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We touched on periodization a few weeks ago, but wanted to revisit it to help explain how the taught methods of strength & conditioning planning can easily be woven into the fabric of velocity based training and technology in the weight room.

The NSCA text describes periodization as: “the logical and systematic process of sequencing and integrating training interventions in order to achieve peak performance at appropriate time points.” [1].

Keep this definition in mind as we move through this post.



While Mr. Drucker was more of a business consultant and author than strength coach, his musings transcend industry lines. By measuring once, we have a baseline, by measuring twice, we can see if our provided stimulus is improving or damaging the baseline. By continually measuring, we can continually assess and improve methodology and performance. Measure it, manage it. Assess, don’t guess. As practitioners we need to remember what we’re measuring, why we’re measuring it, and how we plan to manage it.


The earliest recording of progressive resistance training dates back to Ancient Greece, when Milo of Croton carried a newborn calf on his back every single day until it fully matured. As the calf grew bigger, Milo grew stronger. Whether or not Milo needed or received a rest day, or altered the load he lifted to be lighter in order to recover from new rep maxes every day is unknown.

Milo of Croton carrying his bull, one of the earliest recorded examples of progressive overload for resistance training.
Milo of Croton carrying his bull, one of the earliest recorded examples of progressive overload for resistance training.

Flash forward to the end of the 19th century and weightlifting’s first foray into the Olympics in 1896 with the men’s one hand and two hand lift, how they trained for it likely mirrored Milo of Croton’s efforts, though perhaps without the calf and simply the idea of progressive resistance. About 50 years later in the Soviet Union, a physiologist by the name of Leo Matveyev developed a model of periodization that spread far and wide and inspired his text. You might say he literally and figuratively wrote the book on modern periodization.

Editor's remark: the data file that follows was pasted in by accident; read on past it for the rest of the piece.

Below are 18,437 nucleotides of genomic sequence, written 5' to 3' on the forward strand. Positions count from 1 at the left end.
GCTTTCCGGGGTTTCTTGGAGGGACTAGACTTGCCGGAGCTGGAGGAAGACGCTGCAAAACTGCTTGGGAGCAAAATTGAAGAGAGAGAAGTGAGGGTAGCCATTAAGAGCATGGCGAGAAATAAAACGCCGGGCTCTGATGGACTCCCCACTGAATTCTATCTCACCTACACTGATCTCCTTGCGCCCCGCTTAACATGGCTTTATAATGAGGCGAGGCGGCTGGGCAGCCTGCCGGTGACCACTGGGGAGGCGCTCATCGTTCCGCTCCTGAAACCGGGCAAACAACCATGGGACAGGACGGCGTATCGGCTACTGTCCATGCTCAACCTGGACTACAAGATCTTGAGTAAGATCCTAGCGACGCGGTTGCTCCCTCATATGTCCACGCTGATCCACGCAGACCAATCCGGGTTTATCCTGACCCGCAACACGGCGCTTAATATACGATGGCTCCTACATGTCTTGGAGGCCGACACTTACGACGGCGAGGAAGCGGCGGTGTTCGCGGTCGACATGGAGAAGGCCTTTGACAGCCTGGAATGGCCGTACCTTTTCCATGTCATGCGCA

Ernest Cadine, a French Weightlifter and 1920 Olympic Champion in the two handed lift [6].
Ernest Cadine, a French Weightlifter and 1920 Olympic Champion in the two handed lift [6].

Around this same time, Hungarian-Canadian endocrinologist, Hans Selye, was developing his General Adaptation Syndrome theory. GAS is essentially a theory of stress that Selye witnessed from an endocrinologists perspective. Regardless of the stimulus or stressor, the symptoms followed three main phases: alarm, resistance, and exhaustion. Remember the stressor was irrelevant to the overall reaction, we’ll come back to that. In essence, good training manages the stimulus to keep an individual between alarm and resistance, providing positive adaptation, without ever dipping into the exhaustion phase. Something interesting happens following the alarm phase when the body adapts to the original stressor through the resistance phase and improves upon its baseline. This is a phenomenon called supercompensation and is the result of the stimulus or training provided in the alarm phase.

About 30 years after Selye solidified his GAS theory, Charles Poliquin published his undulating or nonlinear periodization model, which replaced traditional larger focused cycles of training with shorter cycles of varying focuses and allowed for more frequent recovery intervals interspersed with cycles that consisted of both high volume and high intensity on varying days.


The 20th century yielded several decades worth of discovery and research that brought about modern periodization. These periodization schemes are still relevant today and can still be used to plan and implement strength training for individuals and teams alike. They can be used with percentage programs, they can be used with velocity programs, they can even be used with throwing or sprinting programs as well as a way to manage volume and intensity. The goal of periodization training is to optimize the principle of overload, which is the process of neuromuscular systems adapting to unaccustomed load or stressors. But again, without adequately measuring or quantifying the load or stressors, we are simply giving it our best guess. If you’re not measuring, you’re not managing.